Op-Amp Phase Shift Oscillators: Figure 16-1 shows the circuit of a phase shift oscillators, which consists of an inverting amplifier and an RC phase-shifting network. The amplifier phase-shifts its input by -180°, and the RC phase-lead network phase-shifts the amplifier output by a +180°, giving a total loop phase shift of zero. The attenuated feedback signal (at the amplifier input) is amplified to reproduce the output. In this condition the circuit is generating its own input signal, consequently, it is oscillating. The output and feedback voltage wave forms in Fig. 16-1 illustrate the circuit operation.
For a state of oscillation to be sustained in any sinusoidal oscillator circuit, certain conditions, known as the Barkhausen criteria, must be fulfilled:
The loop gain must be equal to (or greater than) one.
The loop phase shift must be zero.
The RC phase-lead network in Fig. 16-1 consists of three equal-value resistors and three equal-value capacitors. Resistor R1 functions as the last resistor in the RC network and as the amplifier input resistor. A phase-lag network would give a total loop phase shift of -360°, and so it would work just as well as the phase lead network.
This gives an oscillation frequency,
As well as phase shifting the amplifier output, the RC network attenuates the output. It can be shown that, when the required 180° phase shift is produced, the feedback factor (B) is always 1/29. This means that the amplifier must have a closed-loop voltage gain (ACL) of at least 29 to give a loop gain (B ACL) of one; otherwise the circuit will not oscillate. For example, if the amplifier output voltage is 10 V, the feedback voltage is,
To reproduce the 10 V output, vf must be amplified by 29,
If the amplifier voltage gain is much greater than 29, the output waveform will be distorted. When the gain is slightly greater than 29, a reasonably pure sine wave output can be expected. The gain is usually designed to be just over 29 to ensure that the circuit oscillates. The output voltage amplitude normally peaks at ±( VCC – 1 V), unless a rail-to-rail op-amp is used.
Design of a phase shift oscillators begins with design of the amplifier to have a closed-loop gain Just greater than 29. The resistor values for the RC network are then selected equal to the amplifier input resistor (R1), and the capacitor values are calculated from Eq. 16-1. In some cases, this procedure might produce capacitor values not much larger than stray capacitance. So, alternatively, the design might start with selection of convenient capacitor values. Equation 16-1 is then used to calculate the resistance of R (and R1). Finally, R2 is selected to give the required amplifier gain.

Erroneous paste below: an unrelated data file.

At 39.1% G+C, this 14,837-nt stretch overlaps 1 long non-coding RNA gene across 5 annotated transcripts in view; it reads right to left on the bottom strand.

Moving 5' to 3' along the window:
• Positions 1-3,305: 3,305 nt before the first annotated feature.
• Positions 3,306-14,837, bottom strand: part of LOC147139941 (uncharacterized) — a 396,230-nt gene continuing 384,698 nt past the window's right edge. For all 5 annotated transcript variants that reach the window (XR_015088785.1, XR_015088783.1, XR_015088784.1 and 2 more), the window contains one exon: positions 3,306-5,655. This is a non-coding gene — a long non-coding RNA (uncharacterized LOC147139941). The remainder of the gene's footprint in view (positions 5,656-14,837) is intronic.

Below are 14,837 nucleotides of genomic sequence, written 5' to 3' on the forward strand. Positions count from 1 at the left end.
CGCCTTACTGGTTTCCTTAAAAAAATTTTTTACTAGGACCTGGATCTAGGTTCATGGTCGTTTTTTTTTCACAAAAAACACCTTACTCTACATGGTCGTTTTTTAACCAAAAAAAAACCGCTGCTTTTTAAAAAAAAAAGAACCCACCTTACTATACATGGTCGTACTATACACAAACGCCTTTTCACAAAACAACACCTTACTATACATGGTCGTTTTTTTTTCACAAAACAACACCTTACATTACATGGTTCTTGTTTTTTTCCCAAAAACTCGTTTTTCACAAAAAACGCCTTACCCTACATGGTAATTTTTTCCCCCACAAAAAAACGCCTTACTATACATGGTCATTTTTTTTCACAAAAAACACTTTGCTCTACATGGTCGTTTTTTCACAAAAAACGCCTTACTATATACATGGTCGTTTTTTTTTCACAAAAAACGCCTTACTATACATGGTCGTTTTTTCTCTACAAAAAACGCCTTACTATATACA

BJT Phase Shift Oscillator:
A phase shift oscillators using a single BJT amplifier is shown in Fig. 16-3. Once again, the amplifier and phase shift network each produce 180° of phase shift, the BJT amplifies the network output, and the network attenuates the amplifier output.
First thoughts about this circuit (in comparison to the op-amp phase shift oscillator) would suggest that a BJT amplifier with a voltage gain of 29 is required. An attempt to design such a circuit reveals that in many cases the amplifier output is overloaded by the phase shift network, or else the network output is overloaded by the amplifier input. The problem can be solved by including an emitter follower in the circuit. However, the circuit can function satisfactorily without any additional components if the transistor is treated as a current amplifier, rather than as a voltage amplifier. In this case, circuit analysis gives,
The circuit oscillates only if the BJT current gain is equal to (or larger than) the minimum value determined from Eq. 16-3. With R = RC, a minimum hfe of 56 is required to sustain circuit oscillation. With R = 10 RC, hfe(min) must be greater than 300. The output waveform is likely to be distorted if hfe is substantially greater than the calculated hfe(min). Because hfe varies widely from one transistor to another, RC should be partially adjustable to minimise distortion. Note that in Fig. 16-3, the amplifier input resistance (Zi) constitutes part of the last resistor in the phase shift network.
BJT phase shift oscillators design should be approached by first selecting R equal to or greater than the estimated amplifier Zi. Then, RC is selected equal to R, C is calculated from Eq. 16-2, and the rest of the component values are determined for the circuit dc conditions. The impedance of CE should be much lower than hie/(1 + hfe) at the oscillating frequency.